March 20, 2020 1:45 PM
Track and field enthusiast Madisson Ledan discusses the latest information on how running regularly can improve overall mental health.
BOYNTON BEACH, FL / March 20, 2020 / It’s no secret that running helps build muscle and promote superior heart health. However, many people don’t know that running can drastically improve mental health too. Former track and field star and active runner Madisson Ledan recently discussed the latest information connecting running and superior mental health.
"Many people have heard of the ‘runner’s high,’ but the reality of it can be hard to believe if you’re not currently a runner," Madisson Ledan says. "However, the more you run, the more you start to understand exactly what that feeling is."
The term "runner’s high" is what many runners use when describing the feeling associated with the body’s release of endorphins while running. When a person first start’s running, the heart starts working harder to push blood throughout the body more quickly. The lungs start pumping faster, and the brain prepares the runner for what lies ahead. The runner then starts pushing himself to run harder, faster, or longer, and that’s when endorphins are released.
However, according to Madisson Ledan and other running enthusiasts, the "runner’s high" isn’t the only way mental health is improved. Madisson Ledan states that running can also aid in stress management. Regular exercise, like running, increases the concentrations of the chemical norepinephrine, which helps the brain respond to stress in a more calm and strategic way.
"Similar to how running reduces stress, running can reduce anxiety too," Madisson Ledan says. "The chemicals released in the brain while running can help you feel calmer during a period of anxiety."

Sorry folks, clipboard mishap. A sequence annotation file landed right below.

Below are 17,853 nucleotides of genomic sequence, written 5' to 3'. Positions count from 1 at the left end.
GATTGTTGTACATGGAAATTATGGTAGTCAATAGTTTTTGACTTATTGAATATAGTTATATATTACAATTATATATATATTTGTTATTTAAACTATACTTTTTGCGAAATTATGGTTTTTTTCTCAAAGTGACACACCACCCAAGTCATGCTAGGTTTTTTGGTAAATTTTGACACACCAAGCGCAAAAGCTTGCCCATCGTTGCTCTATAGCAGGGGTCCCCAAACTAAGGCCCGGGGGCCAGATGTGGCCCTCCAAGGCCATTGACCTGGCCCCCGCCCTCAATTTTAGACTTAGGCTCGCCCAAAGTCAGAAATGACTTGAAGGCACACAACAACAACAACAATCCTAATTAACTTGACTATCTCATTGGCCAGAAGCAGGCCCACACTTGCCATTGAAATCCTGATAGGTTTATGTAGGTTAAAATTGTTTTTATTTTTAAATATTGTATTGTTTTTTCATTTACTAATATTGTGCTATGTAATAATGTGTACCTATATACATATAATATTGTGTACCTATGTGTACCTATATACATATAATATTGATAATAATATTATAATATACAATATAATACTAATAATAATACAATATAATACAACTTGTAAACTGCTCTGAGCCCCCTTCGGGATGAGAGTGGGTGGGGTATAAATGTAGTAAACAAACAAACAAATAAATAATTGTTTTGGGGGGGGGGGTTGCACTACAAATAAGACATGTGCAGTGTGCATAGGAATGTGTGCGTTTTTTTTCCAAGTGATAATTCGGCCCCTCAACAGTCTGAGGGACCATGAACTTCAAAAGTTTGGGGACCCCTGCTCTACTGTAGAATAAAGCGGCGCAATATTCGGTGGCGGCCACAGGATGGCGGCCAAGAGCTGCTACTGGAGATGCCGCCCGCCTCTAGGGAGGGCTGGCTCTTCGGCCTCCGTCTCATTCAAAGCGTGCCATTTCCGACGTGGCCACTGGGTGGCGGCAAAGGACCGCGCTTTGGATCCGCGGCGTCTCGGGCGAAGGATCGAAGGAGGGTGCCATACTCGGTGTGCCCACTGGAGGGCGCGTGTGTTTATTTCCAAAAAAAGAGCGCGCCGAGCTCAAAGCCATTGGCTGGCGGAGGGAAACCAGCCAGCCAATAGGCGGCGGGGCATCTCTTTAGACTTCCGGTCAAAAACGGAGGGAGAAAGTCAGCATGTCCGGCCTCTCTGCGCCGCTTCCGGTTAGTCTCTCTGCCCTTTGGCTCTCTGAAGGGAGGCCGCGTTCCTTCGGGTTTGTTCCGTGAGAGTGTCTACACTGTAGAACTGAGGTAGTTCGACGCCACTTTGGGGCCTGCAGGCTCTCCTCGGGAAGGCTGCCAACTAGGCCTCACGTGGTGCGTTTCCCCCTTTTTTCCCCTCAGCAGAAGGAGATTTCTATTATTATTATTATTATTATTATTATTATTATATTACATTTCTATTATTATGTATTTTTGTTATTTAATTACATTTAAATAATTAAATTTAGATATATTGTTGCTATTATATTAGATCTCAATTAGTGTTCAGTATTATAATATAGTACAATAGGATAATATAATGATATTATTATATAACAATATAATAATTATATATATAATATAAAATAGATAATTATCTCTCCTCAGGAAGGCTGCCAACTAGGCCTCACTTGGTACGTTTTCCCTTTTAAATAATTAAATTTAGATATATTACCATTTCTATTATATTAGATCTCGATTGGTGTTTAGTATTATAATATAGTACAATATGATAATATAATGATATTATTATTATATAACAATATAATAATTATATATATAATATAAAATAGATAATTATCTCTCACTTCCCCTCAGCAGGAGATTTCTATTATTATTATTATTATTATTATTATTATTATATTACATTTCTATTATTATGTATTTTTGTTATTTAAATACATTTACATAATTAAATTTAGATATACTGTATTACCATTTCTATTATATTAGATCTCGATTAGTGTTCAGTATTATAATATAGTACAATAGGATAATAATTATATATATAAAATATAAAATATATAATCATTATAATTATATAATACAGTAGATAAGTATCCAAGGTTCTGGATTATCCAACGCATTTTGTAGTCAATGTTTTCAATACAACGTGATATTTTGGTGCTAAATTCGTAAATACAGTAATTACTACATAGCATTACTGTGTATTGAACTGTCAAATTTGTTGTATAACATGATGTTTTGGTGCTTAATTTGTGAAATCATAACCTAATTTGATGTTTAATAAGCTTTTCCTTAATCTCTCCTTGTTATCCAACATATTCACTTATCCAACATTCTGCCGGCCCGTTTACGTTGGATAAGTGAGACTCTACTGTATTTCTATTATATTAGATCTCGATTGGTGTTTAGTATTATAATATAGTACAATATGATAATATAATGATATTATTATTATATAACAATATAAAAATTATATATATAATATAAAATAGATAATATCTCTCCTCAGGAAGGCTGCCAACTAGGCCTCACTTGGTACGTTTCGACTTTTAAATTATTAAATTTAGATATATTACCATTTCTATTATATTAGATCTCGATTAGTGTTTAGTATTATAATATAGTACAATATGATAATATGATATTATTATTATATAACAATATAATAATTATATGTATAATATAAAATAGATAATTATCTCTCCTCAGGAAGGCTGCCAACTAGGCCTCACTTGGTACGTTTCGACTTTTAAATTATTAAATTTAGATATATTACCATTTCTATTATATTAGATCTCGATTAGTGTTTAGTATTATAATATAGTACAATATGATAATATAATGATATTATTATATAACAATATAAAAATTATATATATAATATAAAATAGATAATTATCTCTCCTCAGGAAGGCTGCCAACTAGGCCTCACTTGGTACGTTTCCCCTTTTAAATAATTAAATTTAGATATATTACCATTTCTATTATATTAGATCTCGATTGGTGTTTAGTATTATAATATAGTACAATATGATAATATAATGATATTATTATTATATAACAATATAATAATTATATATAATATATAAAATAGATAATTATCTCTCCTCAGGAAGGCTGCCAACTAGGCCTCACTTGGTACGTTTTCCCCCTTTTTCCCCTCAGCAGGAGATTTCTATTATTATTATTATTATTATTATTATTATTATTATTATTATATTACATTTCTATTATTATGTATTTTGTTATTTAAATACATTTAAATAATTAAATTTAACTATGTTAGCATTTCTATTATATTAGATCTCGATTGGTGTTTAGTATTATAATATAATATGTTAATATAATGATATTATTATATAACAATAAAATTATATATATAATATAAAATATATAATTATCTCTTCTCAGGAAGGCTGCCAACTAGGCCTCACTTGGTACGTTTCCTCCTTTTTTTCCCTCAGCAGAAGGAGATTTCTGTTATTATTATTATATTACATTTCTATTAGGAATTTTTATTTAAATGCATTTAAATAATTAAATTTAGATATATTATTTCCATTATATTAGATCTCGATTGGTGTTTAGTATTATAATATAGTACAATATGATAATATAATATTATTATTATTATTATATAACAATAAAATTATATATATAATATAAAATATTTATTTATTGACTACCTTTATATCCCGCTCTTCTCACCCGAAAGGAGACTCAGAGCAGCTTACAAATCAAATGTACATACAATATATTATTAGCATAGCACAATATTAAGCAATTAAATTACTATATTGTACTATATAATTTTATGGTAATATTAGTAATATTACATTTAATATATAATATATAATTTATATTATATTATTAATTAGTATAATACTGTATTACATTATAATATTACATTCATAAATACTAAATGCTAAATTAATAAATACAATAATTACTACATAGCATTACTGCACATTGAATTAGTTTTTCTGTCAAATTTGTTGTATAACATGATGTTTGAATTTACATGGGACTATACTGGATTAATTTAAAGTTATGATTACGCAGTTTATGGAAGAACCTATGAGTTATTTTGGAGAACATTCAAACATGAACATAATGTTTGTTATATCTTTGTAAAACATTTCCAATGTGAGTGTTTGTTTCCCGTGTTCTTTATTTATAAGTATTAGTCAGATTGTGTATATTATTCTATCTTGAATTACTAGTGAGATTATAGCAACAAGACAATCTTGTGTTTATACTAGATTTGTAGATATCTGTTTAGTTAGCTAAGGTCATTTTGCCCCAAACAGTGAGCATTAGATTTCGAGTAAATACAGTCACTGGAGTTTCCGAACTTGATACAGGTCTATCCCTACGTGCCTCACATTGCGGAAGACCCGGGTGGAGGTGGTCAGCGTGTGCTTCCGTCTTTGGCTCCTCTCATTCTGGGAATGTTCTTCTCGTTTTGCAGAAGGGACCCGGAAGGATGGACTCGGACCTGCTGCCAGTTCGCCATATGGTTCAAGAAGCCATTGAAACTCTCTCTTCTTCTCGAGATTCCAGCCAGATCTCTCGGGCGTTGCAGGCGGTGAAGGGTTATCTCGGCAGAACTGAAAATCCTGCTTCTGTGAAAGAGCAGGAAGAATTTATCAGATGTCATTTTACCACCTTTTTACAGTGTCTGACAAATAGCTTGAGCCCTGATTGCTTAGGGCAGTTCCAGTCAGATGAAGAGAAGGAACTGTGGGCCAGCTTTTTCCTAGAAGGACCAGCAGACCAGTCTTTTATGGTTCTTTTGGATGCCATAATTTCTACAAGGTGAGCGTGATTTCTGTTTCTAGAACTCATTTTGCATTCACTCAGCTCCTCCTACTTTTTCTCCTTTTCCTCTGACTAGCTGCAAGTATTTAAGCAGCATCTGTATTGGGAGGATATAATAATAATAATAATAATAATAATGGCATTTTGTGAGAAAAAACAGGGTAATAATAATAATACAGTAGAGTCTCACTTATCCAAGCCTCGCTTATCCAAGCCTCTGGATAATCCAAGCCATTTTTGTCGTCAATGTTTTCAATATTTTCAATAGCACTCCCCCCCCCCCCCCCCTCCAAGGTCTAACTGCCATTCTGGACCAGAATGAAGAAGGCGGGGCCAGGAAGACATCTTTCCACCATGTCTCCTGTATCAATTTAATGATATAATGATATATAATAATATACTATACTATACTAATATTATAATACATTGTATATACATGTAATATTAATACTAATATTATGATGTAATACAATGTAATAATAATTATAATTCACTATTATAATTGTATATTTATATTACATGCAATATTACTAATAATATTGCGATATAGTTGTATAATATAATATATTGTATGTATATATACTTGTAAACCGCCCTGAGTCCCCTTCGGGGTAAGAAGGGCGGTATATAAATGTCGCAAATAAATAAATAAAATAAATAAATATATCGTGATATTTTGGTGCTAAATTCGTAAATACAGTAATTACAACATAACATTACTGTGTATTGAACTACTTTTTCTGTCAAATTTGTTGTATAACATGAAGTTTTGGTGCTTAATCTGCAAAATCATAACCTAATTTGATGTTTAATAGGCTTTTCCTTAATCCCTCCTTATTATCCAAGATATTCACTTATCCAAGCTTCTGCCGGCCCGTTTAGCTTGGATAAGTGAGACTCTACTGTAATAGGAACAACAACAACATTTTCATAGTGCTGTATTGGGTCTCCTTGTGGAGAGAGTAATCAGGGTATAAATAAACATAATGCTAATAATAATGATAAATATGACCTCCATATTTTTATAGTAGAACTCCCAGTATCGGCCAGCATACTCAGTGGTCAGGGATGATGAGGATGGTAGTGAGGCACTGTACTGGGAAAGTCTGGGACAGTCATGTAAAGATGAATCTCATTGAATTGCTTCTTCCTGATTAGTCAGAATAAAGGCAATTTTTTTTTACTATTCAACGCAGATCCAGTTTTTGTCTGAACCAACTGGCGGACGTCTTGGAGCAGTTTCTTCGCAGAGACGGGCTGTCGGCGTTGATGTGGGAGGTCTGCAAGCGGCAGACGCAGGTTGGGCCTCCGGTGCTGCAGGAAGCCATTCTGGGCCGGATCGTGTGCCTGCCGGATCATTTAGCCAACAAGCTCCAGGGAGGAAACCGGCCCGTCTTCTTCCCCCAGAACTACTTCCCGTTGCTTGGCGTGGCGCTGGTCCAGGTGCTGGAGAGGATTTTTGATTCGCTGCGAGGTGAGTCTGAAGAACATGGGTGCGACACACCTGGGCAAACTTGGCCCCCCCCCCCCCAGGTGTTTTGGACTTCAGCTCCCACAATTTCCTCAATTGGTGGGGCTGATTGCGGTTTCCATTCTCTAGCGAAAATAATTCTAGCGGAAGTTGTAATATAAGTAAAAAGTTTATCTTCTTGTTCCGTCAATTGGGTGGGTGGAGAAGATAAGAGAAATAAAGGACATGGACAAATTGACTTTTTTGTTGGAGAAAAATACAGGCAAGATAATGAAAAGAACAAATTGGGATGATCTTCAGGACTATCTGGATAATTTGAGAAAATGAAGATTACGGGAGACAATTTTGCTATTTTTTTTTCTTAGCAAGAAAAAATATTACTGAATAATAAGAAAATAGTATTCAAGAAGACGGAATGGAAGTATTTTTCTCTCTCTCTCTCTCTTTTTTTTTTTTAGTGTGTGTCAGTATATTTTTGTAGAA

The release of stress-reducing chemicals in the brain is a major way running improves mental health. Running also promotes a mood boost by increasing productivity and allowing for a more restful night’s sleep. Runners like Madisson Ledan state that they sleep drastically better after a day of running than a day without. Sleep experts agree that moving around roughly six hours before bed increases body temperature. As that core temperature falls, the body is signaled that it’s time to sleep.
"I’m always more motivated and productive when I’m running regularly," Madisson Ledan adds.
Research states that those who run regularly are more productive than people who are less active. Runners, and others who exercise on a regular basis, also tend to have more energy.
"It can be so difficult for people to fit running into their busy schedules," Madisson Ledan says. "But they don’t know that running, as opposed to a coffee break or power nap, can actually be the energy and productivity boost they need. The feeling of being more productive is a mood booster in itself."
Madisson Ledan and other running enthusiasts hope people will consider all the mental and physical benefits of the sport before skipping their next run.